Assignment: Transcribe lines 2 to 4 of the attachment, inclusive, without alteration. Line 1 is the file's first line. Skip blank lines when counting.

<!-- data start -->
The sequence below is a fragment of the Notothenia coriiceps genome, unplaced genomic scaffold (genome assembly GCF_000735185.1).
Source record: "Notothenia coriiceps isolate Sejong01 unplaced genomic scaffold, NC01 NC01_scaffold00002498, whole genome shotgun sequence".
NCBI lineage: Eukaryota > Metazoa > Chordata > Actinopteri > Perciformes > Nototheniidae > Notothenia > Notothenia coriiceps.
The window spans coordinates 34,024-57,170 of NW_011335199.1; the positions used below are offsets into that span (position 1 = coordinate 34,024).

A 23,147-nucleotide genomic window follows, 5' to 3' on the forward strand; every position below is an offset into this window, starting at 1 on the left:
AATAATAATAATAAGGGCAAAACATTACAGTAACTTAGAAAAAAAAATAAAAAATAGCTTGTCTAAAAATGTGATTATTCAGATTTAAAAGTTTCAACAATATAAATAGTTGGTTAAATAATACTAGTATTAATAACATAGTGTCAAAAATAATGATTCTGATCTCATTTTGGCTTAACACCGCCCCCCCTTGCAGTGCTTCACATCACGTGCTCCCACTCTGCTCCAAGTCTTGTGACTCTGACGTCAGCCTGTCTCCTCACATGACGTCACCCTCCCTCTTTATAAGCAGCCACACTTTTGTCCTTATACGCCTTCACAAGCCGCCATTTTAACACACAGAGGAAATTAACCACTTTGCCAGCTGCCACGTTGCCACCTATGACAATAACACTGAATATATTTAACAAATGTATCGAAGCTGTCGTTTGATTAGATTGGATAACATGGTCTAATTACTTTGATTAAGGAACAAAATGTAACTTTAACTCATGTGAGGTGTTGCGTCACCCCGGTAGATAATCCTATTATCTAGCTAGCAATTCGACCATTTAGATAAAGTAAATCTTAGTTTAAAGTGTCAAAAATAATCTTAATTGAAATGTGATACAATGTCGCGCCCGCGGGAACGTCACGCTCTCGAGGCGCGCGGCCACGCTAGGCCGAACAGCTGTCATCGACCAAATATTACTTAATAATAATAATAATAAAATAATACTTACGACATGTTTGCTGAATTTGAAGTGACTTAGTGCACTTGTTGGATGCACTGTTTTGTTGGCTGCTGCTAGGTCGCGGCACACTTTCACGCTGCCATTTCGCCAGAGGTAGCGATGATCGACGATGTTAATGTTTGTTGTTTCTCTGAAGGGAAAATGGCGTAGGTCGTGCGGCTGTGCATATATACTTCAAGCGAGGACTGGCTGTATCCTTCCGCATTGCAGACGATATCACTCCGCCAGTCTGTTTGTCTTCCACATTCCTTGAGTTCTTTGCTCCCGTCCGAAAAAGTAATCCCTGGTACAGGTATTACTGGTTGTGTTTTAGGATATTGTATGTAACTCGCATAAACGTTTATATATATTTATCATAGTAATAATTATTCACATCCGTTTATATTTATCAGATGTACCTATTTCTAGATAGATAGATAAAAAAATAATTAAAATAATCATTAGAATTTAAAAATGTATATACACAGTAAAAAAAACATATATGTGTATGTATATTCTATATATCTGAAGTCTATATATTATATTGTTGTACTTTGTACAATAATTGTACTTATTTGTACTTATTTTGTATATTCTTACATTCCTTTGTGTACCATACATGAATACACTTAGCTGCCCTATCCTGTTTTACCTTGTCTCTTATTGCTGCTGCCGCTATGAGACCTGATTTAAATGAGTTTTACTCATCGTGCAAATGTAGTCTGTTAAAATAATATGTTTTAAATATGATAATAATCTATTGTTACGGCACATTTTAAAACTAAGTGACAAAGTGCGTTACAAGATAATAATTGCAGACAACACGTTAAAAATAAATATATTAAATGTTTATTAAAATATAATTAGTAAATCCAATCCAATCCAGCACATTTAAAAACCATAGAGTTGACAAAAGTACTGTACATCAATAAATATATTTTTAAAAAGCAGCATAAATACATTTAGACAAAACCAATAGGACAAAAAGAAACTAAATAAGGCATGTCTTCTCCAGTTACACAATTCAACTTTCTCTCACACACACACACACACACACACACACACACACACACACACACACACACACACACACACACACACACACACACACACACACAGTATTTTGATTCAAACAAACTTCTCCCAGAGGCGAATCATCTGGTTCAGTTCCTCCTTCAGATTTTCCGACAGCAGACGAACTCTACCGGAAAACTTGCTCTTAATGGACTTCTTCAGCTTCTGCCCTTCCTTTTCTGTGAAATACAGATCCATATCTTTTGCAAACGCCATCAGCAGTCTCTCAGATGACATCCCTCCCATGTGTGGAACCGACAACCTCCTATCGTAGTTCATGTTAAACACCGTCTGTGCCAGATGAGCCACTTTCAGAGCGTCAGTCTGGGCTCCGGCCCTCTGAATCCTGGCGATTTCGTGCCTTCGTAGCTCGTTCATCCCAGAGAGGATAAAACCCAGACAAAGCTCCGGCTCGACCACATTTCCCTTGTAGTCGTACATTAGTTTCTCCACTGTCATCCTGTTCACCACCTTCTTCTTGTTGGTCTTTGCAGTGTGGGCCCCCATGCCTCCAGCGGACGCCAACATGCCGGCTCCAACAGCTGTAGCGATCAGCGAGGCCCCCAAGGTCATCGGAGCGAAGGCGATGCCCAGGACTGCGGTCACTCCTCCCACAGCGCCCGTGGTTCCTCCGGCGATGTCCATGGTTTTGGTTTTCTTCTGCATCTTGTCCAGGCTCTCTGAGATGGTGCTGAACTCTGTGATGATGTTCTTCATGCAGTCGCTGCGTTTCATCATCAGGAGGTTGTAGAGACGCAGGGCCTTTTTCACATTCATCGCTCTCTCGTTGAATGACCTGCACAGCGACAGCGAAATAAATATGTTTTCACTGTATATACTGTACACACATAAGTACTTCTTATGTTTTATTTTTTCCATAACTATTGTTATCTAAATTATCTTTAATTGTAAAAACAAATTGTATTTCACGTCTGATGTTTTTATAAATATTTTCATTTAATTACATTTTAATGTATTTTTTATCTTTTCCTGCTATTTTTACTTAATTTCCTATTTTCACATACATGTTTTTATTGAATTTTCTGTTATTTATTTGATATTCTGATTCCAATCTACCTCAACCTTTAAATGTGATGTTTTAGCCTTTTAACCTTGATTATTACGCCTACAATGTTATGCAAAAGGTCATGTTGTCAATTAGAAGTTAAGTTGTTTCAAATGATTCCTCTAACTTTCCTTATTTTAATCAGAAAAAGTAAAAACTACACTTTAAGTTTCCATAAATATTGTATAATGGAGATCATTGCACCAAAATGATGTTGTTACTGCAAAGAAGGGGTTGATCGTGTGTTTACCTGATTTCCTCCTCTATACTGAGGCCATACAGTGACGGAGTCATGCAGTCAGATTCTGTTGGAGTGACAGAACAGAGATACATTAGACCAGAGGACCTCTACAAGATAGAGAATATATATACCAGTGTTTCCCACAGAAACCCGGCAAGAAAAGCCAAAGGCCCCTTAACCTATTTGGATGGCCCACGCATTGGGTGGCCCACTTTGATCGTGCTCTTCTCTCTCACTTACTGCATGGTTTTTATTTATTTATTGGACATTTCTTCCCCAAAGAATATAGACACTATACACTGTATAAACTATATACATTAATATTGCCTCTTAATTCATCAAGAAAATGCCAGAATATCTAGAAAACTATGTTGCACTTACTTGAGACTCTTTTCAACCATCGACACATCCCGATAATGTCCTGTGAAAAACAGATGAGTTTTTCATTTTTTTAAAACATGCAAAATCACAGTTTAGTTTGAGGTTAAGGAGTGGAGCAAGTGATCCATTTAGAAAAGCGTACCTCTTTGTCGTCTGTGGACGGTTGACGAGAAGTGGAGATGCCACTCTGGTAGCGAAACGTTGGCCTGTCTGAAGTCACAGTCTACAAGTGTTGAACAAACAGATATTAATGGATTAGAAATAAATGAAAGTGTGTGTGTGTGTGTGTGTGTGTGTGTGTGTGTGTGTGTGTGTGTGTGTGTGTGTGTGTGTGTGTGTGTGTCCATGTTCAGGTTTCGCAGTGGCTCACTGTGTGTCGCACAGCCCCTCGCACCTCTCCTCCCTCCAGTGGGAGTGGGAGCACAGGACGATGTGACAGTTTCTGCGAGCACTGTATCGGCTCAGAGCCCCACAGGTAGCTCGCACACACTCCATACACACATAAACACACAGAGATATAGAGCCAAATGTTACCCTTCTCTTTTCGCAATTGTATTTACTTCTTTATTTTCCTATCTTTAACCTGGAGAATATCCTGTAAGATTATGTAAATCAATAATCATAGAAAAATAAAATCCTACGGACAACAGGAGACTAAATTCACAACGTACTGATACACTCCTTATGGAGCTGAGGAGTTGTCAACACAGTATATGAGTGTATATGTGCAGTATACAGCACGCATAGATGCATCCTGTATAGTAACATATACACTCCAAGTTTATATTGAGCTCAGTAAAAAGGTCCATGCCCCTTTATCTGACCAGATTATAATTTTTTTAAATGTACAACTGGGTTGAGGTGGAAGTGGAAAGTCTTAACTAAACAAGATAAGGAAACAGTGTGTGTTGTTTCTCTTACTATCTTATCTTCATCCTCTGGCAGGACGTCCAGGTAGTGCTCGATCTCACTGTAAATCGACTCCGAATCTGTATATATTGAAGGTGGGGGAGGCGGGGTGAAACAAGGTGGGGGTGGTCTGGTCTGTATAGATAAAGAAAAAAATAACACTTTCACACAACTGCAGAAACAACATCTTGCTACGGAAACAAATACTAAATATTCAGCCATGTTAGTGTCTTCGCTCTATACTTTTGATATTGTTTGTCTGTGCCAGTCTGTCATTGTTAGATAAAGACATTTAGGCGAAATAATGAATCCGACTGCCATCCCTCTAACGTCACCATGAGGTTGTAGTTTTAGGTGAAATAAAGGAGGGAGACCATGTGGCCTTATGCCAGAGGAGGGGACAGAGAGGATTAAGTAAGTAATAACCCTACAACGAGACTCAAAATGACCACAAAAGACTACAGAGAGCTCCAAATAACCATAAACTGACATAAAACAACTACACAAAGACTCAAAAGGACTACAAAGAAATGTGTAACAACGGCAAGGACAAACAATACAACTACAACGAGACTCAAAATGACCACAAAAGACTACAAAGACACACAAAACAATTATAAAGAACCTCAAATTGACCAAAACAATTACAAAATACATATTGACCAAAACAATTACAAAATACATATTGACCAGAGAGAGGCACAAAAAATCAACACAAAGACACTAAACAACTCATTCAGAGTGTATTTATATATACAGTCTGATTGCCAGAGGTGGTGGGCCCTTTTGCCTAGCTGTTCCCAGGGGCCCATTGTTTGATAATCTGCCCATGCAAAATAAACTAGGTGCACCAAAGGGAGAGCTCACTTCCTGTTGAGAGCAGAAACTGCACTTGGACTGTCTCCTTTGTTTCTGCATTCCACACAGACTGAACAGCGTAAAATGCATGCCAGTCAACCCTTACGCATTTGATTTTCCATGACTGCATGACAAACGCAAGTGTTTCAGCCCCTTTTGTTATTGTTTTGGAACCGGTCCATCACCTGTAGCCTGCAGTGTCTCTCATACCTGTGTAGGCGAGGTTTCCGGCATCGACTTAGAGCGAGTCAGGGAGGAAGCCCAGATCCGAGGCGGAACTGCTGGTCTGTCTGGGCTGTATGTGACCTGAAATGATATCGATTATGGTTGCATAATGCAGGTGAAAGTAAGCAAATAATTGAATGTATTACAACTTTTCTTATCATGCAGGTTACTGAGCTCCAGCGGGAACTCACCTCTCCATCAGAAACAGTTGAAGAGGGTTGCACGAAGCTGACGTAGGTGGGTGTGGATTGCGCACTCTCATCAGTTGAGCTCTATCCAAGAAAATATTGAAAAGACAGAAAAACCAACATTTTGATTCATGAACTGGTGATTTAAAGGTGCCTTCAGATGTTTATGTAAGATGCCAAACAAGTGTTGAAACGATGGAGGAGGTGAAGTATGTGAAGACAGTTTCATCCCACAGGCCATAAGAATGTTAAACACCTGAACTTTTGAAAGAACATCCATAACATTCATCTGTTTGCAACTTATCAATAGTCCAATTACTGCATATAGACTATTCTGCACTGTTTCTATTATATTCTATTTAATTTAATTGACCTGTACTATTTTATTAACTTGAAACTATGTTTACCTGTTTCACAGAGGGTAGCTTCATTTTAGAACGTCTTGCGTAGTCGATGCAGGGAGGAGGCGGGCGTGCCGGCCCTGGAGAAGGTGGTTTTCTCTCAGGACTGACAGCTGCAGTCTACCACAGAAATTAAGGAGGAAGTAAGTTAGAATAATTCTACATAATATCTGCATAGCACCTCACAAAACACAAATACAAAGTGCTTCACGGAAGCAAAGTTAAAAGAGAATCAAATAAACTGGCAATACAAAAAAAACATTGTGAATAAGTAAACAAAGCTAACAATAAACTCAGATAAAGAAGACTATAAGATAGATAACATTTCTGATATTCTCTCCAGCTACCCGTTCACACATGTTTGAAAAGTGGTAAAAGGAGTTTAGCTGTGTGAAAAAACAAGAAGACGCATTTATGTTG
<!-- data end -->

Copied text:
Source record: "Notothenia coriiceps isolate Sejong01 unplaced genomic scaffold, NC01 NC01_scaffold00002498, whole genome shotgun sequence".
NCBI lineage: Eukaryota > Metazoa > Chordata > Actinopteri > Perciformes > Nototheniidae > Notothenia > Notothenia coriiceps.
The window spans coordinates 34,024-57,170 of NW_011335199.1; the positions used below are offsets into that span (position 1 = coordinate 34,024).